A view of the train depot approach to the estate. That’s the front lawn. (This really adorable older couple insisted on taking our picture. He knew how to use an iPhone, and proceeded to take 47 pictures that look exactly like this one. No lie.)

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What we loved most about the estate is variety of paving/ground the dogs got to walk on. Brick, grass, pebbles, concrete, sodden earth… they took them all like champs. Although we liked the pebbles the least (the princess disliked sitting on them).

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We followed this trail into a bamboo forest. I stopped to pick up a pup-deposit, got twisted in the leads and turned around. Then, basically, we got lost in a bamboo forest for 20 minutes. It’s cool, though. We broke several rules and walked off the path to find our way out.

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This should have been our Christmas card. I couldn’t get organized fast enough.

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Good flare.

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one of each

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This is MJ’s “I”m over it” face. Doodle is obviously having the time of his life.

We got to the estate as they opened for the day, so the trails were rather un-peopled and we could take our time with sniffs and changing directions.  If I read the map correctly, we wandered over 5 miles of the estate, which wore everyone out and drained the pocket of treats.

And when you find yourself in Asheville

Thanksgiving 2014

James and I have started planning our out-of-town escapes around things we can do with the dogs; rather, places we can go with the dogs.

Criteria:

  • must be an easy car ride (less that 8 hours without traffic)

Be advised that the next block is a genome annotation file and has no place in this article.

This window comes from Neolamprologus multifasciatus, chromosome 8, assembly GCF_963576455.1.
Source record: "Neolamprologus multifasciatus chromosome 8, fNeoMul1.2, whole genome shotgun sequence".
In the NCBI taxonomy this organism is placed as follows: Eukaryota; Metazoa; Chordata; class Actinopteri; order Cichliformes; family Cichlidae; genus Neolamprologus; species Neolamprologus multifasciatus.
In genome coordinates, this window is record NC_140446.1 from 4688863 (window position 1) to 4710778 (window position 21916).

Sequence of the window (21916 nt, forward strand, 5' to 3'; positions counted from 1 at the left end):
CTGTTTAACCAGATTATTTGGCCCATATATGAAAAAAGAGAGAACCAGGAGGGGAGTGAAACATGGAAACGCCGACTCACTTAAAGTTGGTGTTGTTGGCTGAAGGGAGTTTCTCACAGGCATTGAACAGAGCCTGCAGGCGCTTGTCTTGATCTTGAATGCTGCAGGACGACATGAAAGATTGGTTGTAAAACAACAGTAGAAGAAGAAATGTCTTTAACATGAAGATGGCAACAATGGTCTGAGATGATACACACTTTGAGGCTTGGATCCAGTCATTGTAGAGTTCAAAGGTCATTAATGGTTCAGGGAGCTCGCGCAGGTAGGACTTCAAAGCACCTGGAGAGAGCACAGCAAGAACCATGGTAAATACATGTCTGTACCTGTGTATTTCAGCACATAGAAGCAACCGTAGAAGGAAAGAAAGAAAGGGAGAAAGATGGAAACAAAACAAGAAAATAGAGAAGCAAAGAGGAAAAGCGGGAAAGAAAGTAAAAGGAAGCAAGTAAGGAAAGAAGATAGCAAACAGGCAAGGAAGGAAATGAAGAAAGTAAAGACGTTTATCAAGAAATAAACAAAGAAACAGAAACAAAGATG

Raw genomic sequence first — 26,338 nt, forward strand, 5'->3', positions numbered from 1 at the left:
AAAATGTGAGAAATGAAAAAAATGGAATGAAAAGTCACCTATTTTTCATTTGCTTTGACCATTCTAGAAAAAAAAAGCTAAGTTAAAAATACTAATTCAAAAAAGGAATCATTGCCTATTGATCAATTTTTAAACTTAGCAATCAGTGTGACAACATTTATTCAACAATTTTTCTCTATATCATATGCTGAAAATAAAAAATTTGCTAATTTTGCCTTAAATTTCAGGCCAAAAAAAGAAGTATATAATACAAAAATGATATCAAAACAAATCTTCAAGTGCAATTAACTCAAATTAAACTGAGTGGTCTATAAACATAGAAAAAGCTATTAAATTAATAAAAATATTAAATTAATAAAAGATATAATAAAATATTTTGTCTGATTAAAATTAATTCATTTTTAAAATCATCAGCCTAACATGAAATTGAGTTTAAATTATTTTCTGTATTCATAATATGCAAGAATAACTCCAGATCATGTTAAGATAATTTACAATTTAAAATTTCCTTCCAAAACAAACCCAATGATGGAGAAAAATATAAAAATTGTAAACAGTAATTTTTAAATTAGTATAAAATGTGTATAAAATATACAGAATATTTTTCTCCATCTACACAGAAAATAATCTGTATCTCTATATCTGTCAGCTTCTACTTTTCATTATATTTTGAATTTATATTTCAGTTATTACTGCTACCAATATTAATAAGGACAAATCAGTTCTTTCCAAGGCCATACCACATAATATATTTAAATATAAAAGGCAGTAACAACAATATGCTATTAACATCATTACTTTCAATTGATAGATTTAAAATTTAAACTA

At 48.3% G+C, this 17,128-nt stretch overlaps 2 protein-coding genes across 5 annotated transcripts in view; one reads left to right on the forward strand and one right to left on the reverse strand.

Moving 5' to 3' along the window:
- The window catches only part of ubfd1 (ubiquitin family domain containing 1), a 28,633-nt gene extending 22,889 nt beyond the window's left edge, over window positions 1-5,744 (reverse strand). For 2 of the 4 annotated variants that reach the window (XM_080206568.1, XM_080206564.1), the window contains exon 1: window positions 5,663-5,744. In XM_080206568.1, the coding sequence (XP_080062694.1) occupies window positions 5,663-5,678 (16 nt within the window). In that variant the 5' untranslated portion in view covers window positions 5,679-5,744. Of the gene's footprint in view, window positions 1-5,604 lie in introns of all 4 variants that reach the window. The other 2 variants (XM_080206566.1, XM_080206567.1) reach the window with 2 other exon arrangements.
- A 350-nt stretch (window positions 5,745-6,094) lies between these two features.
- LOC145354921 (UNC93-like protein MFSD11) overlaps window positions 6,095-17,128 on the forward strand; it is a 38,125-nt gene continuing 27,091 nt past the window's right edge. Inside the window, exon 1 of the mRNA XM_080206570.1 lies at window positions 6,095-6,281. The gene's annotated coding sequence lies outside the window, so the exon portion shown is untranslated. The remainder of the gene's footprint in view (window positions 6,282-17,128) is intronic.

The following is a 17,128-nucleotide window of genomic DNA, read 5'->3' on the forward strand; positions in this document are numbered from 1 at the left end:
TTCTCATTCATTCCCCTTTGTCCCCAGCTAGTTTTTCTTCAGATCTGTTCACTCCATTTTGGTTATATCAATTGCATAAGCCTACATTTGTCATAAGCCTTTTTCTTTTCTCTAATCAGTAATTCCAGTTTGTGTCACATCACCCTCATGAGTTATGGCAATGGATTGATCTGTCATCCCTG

• must have well-lit, green-area’d rest stops along the way
  • must not be in a state with BSL about pit bull breed
  • must have dog-friendly activities
  • must not require kenneling

We’ve taken them to the Outer Banks.  We take them on overnights to relatives’ houses.  And now, they’ve been to Asheville.

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Through homeaway.com, We rented a wonderful converted barn just a few miles outside of downtown Asheville, NC, for a Thanksgiving escape.    Pet-friendly with wooded trails, lots of sniffs and radiant flooring.

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The barn is behind us.   Cameo appearance by Zozo's tongue.

The barn is behind us.
Cameo appearance by Zozo’s tongue.

We woke up our second morning to find a dusting of mountain snow!

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not interested in snow. going back to sleep on the warm spot on the warm floor.

We ate, we napped, we went on adventures (you’ll have to wait for those), and we broke out of our travel crate.

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Oh, and there were bears.  We saw them.  Well, one.  Our renters book was full of helpful information, like “Will a bear attack my dog?”

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Asheville is a great, walkable town.  And we have the pictures to prove it.  Next time, on Serial.